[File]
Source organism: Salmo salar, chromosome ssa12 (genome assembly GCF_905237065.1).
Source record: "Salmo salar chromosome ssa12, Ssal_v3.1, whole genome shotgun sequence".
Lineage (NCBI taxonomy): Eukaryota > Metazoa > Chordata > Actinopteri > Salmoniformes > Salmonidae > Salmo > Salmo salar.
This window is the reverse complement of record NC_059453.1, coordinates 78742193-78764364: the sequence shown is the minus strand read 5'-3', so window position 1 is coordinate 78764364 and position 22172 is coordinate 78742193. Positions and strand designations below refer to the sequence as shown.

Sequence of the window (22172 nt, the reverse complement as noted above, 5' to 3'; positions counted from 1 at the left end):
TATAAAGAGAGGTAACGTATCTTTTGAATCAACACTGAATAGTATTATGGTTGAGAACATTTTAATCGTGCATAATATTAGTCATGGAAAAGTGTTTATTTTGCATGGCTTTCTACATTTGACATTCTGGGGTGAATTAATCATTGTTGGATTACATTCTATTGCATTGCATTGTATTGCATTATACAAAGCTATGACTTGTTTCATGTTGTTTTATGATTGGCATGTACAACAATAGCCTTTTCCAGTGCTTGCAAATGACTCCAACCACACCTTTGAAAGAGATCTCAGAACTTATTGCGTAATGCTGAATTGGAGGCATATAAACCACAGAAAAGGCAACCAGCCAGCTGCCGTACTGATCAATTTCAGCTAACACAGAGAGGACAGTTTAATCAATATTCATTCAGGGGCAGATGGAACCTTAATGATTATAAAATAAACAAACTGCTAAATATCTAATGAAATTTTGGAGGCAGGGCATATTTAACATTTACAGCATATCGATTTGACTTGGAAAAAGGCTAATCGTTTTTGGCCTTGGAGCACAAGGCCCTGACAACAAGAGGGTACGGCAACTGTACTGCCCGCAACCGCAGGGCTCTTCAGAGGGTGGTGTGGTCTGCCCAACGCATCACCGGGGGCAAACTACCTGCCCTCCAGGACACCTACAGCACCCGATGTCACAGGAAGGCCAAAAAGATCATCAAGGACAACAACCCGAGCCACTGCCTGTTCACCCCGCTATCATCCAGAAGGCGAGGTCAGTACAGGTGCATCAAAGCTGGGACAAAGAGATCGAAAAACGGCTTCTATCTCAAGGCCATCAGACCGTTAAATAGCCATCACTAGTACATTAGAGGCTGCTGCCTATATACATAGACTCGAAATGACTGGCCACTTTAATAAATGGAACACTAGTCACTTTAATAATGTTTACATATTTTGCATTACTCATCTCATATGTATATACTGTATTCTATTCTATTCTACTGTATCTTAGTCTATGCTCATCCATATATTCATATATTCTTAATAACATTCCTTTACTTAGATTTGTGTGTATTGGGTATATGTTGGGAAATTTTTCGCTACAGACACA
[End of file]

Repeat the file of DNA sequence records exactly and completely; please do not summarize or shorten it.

Source organism: Salmo salar, chromosome ssa12 (genome assembly GCF_905237065.1).
Source record: "Salmo salar chromosome ssa12, Ssal_v3.1, whole genome shotgun sequence".
Lineage (NCBI taxonomy): Eukaryota > Metazoa > Chordata > Actinopteri > Salmoniformes > Salmonidae > Salmo > Salmo salar.
This window is the reverse complement of record NC_059453.1, coordinates 78742193-78764364: the sequence shown is the minus strand read 5'-3', so window position 1 is coordinate 78764364 and position 22172 is coordinate 78742193. Positions and strand designations below refer to the sequence as shown.

Sequence of the window (22172 nt, the reverse complement as noted above, 5' to 3'; positions counted from 1 at the left end):
TATAAAGAGAGGTAACGTATCTTTTGAATCAACACTGAATAGTATTATGGTTGAGAACATTTTAATCGTGCATAATATTAGTCATGGAAAAGTGTTTATTTTGCATGGCTTTCTACATTTGACATTCTGGGGTGAATTAATCATTGTTGGATTACATTCTATTGCATTGCATTGTATTGCATTATACAAAGCTATGACTTGTTTCATGTTGTTTTATGATTGGCATGTACAACAATAGCCTTTTCCAGTGCTTGCAAATGACTCCAACCACACCTTTGAAAGAGATCTCAGAACTTATTGCGTAATGCTGAATTGGAGGCATATAAACCACAGAAAAGGCAACCAGCCAGCTGCCGTACTGATCAATTTCAGCTAACACAGAGAGGACAGTTTAATCAATATTCATTCAGGGGCAGATGGAACCTTAATGATTATAAAATAAACAAACTGCTAAATATCTAATGAAATTTTGGAGGCAGGGCATATTTAACATTTACAGCATATCGATTTGACTTGGAAAAAGGCTAATCGTTTTTGGCCTTGGAGCACAAGGCCCTGACAACAAGAGGGTACGGCAACTGTACTGCCCGCAACCGCAGGGCTCTTCAGAGGGTGGTGTGGTCTGCCCAACGCATCACCGGGGGCAAACTACCTGCCCTCCAGGACACCTACAGCACCCGATGTCACAGGAAGGCCAAAAAGATCATCAAGGACAACAACCCGAGCCACTGCCTGTTCACCCCGCTATCATCCAGAAGGCGAGGTCAGTACAGGTGCATCAAAGCTGGGACAAAGAGATCGAAAAACGGCTTCTATCTCAAGGCCATCAGACCGTTAAATAGCCATCACTAGTACATTAGAGGCTGCTGCCTATATACATAGACTCGAAATGACTGGCCACTTTAATAAATGGAACACTAGTCACTTTAATAATGTTTACATATTTTGCATTACTCATCTCATATGTATATACTGTATTCTATTCTATTCTACTGTATCTTAGTCTATGCTCATCCATATATTCATATATTCTTAATAACATTCCTTTACTTAGATTTGTGTGTATTGGGTATATGTTGGGAAATTTTTCGCTACAGACACA